EDINBURG — Five of the county’s 25 courts are without a court reporter, leaving Hidalgo County in what judges have called a dire situation that has led them to seek higher pay for these positions.
The Hidalgo County Board of Judges met Thursday and unanimously voted to ask county commissioners to approve a salary increase for court reporters that’s on par with other Texas counties, making the position more attractive to prospective hires.
The board will ask commissioners to set the salary for all court reporters in Hidalgo County to $98,000.
“I would say that this is a much bigger emergency than Trump has at the border,” state District Court Judge Noe Gonzalez said at Thursday’s board meeting.
Court reporters are an integral part of the legal system because they create verbatim transcripts of all legal proceedings. Without them, the judicial process comes to a halt due to the absence of official record.
The shortage of court reporters in a county already strained by heavy caseloads has limited the times certain judges are able to work, leading to cases being rescheduled.
State District Judge Letty Lopez is one of the judges without a court reporter and has been looking for one since December 2018. She told her fellow judges she has had three applicants but pay is a major deterrent.
Gonzalez emphasized that $98,000 is a low salary compared to the rest of the state.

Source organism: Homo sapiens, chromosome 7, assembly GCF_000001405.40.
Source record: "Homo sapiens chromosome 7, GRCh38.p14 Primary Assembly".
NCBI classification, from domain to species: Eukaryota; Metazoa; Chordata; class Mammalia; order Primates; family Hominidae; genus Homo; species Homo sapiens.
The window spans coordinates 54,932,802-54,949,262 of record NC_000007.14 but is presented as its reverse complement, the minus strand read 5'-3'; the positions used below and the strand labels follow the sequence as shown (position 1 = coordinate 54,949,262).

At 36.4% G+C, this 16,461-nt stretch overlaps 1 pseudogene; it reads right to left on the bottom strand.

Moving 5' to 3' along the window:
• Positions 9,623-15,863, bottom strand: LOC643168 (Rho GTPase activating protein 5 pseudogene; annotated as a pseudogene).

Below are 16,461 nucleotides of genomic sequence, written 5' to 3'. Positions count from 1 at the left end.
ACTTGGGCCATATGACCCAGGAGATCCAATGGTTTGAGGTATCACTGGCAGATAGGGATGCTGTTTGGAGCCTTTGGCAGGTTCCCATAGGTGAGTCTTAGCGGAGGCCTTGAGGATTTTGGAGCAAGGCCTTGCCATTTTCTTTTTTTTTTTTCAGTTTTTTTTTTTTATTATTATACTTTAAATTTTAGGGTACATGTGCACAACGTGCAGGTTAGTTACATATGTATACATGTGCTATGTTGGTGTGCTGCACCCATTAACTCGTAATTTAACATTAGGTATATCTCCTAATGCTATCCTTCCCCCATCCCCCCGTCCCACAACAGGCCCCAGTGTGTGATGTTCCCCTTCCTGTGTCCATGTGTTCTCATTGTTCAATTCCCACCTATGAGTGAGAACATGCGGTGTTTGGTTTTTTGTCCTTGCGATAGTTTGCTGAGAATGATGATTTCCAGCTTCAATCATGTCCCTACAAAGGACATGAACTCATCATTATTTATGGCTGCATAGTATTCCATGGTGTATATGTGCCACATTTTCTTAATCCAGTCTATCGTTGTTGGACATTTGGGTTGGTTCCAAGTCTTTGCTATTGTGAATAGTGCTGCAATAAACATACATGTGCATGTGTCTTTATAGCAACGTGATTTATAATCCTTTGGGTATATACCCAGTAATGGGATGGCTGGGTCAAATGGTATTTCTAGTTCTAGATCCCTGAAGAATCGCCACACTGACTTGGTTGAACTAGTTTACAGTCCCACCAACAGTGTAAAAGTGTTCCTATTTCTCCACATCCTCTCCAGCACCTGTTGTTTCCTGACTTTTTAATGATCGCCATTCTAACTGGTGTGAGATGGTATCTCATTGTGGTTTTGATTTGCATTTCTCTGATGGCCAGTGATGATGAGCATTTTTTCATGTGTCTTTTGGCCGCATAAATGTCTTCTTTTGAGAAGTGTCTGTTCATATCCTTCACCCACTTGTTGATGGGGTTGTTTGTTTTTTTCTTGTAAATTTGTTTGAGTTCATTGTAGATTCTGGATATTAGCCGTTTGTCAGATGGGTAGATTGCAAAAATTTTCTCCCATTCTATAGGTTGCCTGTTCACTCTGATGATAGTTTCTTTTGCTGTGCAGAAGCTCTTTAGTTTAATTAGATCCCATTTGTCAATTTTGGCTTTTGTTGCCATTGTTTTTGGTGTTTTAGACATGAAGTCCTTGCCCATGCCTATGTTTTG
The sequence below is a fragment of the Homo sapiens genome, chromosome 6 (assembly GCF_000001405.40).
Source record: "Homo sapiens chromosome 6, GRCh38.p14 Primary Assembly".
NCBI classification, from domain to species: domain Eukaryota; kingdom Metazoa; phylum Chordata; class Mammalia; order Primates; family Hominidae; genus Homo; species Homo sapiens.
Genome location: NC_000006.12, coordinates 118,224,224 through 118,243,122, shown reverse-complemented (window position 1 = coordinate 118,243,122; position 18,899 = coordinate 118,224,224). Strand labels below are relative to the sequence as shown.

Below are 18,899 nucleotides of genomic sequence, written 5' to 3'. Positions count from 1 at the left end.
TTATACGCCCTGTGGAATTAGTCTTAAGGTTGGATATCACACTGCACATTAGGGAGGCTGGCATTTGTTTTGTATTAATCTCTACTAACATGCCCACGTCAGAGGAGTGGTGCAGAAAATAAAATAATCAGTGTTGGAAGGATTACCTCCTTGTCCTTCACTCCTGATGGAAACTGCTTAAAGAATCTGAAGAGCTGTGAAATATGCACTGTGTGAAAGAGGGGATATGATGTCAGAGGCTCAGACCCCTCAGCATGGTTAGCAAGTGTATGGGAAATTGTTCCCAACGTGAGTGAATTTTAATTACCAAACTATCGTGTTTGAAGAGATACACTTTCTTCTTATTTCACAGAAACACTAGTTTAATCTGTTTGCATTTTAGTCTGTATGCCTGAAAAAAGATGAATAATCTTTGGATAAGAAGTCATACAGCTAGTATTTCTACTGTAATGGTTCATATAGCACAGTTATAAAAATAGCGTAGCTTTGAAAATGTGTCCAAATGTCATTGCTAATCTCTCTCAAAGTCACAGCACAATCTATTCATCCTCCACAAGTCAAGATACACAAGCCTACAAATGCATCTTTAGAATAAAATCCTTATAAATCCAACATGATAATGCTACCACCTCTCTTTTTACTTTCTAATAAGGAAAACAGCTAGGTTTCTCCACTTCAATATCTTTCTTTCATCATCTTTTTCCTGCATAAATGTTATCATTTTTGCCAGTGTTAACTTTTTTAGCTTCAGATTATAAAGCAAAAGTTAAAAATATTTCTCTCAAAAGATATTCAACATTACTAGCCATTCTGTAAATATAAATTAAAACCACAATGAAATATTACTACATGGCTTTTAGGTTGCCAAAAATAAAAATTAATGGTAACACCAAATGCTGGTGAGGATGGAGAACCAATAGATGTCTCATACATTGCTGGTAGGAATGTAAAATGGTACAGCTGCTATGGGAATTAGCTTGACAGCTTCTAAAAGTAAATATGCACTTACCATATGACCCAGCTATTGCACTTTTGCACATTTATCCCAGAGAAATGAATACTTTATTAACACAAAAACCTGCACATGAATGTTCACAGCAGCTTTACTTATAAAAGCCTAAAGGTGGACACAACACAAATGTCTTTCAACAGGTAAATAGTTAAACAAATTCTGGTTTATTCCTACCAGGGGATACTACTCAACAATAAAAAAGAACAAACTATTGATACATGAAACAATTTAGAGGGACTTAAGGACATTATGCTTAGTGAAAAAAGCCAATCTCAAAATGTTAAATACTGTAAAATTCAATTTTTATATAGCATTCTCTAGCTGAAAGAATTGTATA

Cameron County, which is half the size of Hidalgo and sees fewer cases, pays court reporters $97,000. Court reporters are paid $98,000 in Travis County, $100,000 in El Paso County, and $105,000 and $115,000 in Collin and Fort Bend counties, respectively.
There is currently no base salary for court reporters in Hidalgo County because judges have thus far set their own salaries based on their respective annual budgets, and judges frequently request salary increases for their staffs.
Salaries range from about $70,000 to approximately $90,000, Gonzalez said Friday.
Across the board pay raises for those assigned to the auxiliary, county court-at-law and district courts would make it so “there’s no competition between courts and with surrounding counties, and at the very least we won’t lose to them,” he said.
“Then we can start recruiting from areas of the state that may lack in other things,” Gonzalez added. These things include counties that, unlike most of Hidalgo County’s district courts, see few appeals as court reporters can earn supplemental income from preparing records.
Such income can be substantial, with Lopez remarking during Thursday’s meeting that her last court reporter routinely pulled in a six-figure salary and earned more than she did as a sitting judge.
In order to offset some of the costs to the county by raising the salaries, Gonzalez asked state Rep. Terry Canales, D-Edinburg, to file legislation to amend the Texas Government Code to allow counties with populations above 750,000 on the Texas-Mexico border to collect a $30 court reporter service fee for civil cases. As the code currently reads, only border counties that contain a municipality with a population of 500,000 or more are able to charge this fee, which is a $15 increase from the statewide fee.
The legislation, House Bill 3361, was referred to the Judiciary & Civil Jurisprudence Committee on Monday.
Court reporter fees go toward the county’s court reporter fund, which covers the costs of hiring substitutes. HB 3361 would, if passed, double the fund’s revenue, which has been accessed often as a result of the shortage.
“We’re hoping the county commissioners and the county judge understand what we are trying to do is not waste taxpayer money, but rather utilize taxpayer money more efficiently so we can all work effectively,” Gonzalez said.
The judges could go before commissioner court with this request as early as the April 9 meeting, as it will not be discussed at Tuesday’s meeting.